Image control:Zoom outZoom 100%Zoom inExpand AllOpen in new window.

Image control:Zoom outZoom 100%Zoom inExpand AllOpen in new window.

As for shooting your daughter's soccer, more often than not 400 will be just right, or even too short. Conversely, the 100-400 will be hampered by image quality. Granted, it's still a great lens, but no match for the 400 F5.6. If you're limited with a single 400mm focal lenght, you just use that for your advantage. If your daughter is close to you, use it to get a head shot..

Twingirlz wrote:.

Rsn48 wrote:.

Then adding a teleconverter even to a sharp lens, will soften it atad. Now add a TC which softens, to a lens used at the long endwhich softens, well you get the picture... lol!.... and in fact youdid. TC's are best when used with primes..

I did not know that the TC's are best on primes. Makes sense. Thiswas my first lens after I got the camera a few years ago and I boughtit used with the TC..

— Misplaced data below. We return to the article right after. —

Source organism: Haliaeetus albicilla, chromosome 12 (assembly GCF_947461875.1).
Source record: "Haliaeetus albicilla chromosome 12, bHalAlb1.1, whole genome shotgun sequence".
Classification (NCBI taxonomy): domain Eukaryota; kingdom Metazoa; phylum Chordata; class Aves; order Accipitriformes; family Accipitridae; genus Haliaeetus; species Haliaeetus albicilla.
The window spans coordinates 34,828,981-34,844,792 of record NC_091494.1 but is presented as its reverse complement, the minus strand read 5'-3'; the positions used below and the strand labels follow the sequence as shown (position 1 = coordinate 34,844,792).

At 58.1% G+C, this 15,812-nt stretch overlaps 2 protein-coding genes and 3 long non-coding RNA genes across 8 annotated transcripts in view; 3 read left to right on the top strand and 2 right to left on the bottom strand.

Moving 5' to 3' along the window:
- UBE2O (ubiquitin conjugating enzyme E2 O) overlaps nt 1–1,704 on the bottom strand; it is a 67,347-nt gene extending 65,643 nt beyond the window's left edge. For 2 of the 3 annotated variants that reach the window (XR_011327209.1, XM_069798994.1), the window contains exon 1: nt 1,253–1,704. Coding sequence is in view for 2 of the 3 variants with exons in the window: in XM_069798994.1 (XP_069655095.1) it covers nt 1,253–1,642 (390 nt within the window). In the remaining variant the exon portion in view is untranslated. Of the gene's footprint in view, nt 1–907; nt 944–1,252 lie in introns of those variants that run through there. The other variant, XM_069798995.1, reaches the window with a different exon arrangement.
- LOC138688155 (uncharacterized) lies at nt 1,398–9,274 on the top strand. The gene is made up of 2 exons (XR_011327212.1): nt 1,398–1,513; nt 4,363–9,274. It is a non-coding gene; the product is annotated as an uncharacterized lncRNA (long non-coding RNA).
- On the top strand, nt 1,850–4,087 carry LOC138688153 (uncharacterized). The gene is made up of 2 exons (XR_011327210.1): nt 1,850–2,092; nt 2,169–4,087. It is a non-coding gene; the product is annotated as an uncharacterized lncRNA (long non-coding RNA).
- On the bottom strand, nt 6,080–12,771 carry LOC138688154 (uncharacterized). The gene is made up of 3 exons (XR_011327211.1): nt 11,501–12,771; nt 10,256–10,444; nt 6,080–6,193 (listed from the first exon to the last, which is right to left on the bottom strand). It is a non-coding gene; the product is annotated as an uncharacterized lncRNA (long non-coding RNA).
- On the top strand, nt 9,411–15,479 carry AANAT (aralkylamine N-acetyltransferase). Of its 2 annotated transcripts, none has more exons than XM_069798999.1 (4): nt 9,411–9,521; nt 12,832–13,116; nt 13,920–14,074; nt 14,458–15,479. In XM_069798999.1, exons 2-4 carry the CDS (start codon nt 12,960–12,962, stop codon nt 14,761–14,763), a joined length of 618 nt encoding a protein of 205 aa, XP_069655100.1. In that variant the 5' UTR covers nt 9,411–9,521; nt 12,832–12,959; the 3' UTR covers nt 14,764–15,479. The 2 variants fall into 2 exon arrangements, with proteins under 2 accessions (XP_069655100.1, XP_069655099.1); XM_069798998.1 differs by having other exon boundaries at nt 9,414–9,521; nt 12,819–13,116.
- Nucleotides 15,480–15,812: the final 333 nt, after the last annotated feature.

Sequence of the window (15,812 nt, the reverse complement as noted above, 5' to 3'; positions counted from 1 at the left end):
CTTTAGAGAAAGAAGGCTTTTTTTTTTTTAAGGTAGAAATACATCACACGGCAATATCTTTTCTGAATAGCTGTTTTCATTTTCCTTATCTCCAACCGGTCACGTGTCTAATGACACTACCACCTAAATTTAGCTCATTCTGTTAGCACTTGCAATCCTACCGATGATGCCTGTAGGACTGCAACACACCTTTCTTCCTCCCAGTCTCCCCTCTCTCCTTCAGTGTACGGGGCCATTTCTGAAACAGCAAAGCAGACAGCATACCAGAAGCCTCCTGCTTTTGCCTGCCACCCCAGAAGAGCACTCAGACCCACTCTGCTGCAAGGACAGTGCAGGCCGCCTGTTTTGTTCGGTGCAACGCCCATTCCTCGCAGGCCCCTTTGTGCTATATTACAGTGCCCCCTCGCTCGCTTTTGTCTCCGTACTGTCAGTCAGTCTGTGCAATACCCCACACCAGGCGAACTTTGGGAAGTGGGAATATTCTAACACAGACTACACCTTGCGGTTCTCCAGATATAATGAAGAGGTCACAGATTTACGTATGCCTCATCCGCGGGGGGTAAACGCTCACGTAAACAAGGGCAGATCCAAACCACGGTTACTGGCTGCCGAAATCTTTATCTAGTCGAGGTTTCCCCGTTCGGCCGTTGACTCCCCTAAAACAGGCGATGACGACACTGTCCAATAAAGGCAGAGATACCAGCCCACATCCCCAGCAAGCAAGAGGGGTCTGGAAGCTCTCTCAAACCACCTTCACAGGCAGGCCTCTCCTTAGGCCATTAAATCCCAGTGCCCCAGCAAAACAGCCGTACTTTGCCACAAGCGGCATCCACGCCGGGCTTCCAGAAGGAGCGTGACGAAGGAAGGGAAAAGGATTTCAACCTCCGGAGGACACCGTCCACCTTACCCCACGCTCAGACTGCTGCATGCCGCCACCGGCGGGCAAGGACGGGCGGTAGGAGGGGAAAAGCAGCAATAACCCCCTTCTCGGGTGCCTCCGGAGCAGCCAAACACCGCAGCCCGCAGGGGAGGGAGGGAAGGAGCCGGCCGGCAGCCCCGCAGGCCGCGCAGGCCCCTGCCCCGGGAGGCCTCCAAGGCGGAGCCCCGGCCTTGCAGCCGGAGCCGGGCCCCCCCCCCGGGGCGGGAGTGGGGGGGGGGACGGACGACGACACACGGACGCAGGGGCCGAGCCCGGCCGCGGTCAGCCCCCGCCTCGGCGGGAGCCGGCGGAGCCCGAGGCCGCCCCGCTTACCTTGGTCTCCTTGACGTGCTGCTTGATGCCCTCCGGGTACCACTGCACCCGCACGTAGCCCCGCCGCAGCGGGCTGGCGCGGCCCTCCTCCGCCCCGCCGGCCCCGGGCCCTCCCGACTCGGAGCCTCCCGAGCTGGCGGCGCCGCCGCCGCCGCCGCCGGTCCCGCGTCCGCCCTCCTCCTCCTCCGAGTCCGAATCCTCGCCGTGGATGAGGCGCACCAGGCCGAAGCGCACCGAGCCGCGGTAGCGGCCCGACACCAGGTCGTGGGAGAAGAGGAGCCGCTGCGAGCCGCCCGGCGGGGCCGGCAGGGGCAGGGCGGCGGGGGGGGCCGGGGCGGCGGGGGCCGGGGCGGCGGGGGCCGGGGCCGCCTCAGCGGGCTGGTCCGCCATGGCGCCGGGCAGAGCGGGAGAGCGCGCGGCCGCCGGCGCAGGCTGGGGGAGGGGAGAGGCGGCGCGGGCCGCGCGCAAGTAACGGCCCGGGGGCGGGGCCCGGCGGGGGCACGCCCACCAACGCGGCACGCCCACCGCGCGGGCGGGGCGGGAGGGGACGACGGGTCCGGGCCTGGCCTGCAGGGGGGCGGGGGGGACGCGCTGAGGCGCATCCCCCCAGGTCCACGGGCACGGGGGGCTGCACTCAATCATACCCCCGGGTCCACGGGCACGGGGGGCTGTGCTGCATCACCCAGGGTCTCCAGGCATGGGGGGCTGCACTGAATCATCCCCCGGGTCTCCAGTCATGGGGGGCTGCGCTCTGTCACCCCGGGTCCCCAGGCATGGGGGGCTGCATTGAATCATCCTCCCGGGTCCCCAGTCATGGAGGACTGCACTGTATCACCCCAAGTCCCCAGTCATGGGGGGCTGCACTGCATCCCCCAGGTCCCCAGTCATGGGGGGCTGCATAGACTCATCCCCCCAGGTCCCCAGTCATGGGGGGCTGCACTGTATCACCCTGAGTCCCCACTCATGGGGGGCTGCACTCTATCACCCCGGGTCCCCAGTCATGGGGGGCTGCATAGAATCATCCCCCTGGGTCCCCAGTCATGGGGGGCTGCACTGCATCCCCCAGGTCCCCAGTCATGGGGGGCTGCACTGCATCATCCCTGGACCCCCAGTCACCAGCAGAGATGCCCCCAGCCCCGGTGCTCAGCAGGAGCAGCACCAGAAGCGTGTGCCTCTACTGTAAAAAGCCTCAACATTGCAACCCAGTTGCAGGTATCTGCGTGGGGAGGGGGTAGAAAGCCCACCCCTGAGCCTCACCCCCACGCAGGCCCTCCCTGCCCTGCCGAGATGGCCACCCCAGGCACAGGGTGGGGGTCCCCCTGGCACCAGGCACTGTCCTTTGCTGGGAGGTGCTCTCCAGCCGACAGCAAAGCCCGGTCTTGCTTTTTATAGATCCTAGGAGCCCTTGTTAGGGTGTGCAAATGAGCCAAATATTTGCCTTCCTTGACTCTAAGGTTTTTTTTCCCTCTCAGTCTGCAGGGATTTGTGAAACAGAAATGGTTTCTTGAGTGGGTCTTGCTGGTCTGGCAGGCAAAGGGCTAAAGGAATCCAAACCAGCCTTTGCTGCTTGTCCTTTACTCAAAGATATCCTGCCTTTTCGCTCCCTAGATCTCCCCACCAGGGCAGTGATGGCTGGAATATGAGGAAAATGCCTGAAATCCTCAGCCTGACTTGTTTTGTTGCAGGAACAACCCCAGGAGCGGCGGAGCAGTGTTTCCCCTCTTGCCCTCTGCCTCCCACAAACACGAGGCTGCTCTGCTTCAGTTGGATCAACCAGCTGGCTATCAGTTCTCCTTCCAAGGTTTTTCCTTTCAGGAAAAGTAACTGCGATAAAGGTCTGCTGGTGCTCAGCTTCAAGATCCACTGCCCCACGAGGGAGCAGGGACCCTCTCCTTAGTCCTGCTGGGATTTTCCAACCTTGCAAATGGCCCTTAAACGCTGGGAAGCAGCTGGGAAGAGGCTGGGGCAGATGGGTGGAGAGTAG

Temporary part time job, or another one, and purchase the Canon 400f5.6 L lens. It costs around $1100 plus tax and shipping if boughton the net. Here is a review of it, comparing it to the Canon 100 -400 lens, want to guess which one comes out on top?.

Http://www.luminous-landscape.com/reviews/lenses/forgotten-400.shtml.

What worries me about a prime lens at 400 is that I mainly use thetelephoto for my daughters soccer. And having never used a primezoom lens, it seems I'd be limited to the types of shots I could getat that length. I don't want to change lenses at the field if Idon't have to. It's very windy here in KS and I worry about the dirtgetting in the camera body. I need a longer lens though, because 200barely cuts it and next year she is on a full size field, so I've gotto get something longer at that point..

I've been looking at some online place to rent lenses, but being sucha newbie, through the mail seems scary. Wish we had local shops..

You're right though, if I was rich, I'd get the 400 in a heart beatand work on my birds, but I'd enjoy the pics of my girls more!.

Thanks for all you info, it's been very helpful..

Sandy.

Some cool cats that can use your helphttp://www.wildlife-sanctuary.org.

Even if you can't donate, please help spread the word...

Comment #13

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This question was taken from a support group/message board and re-posted here so others can learn from it.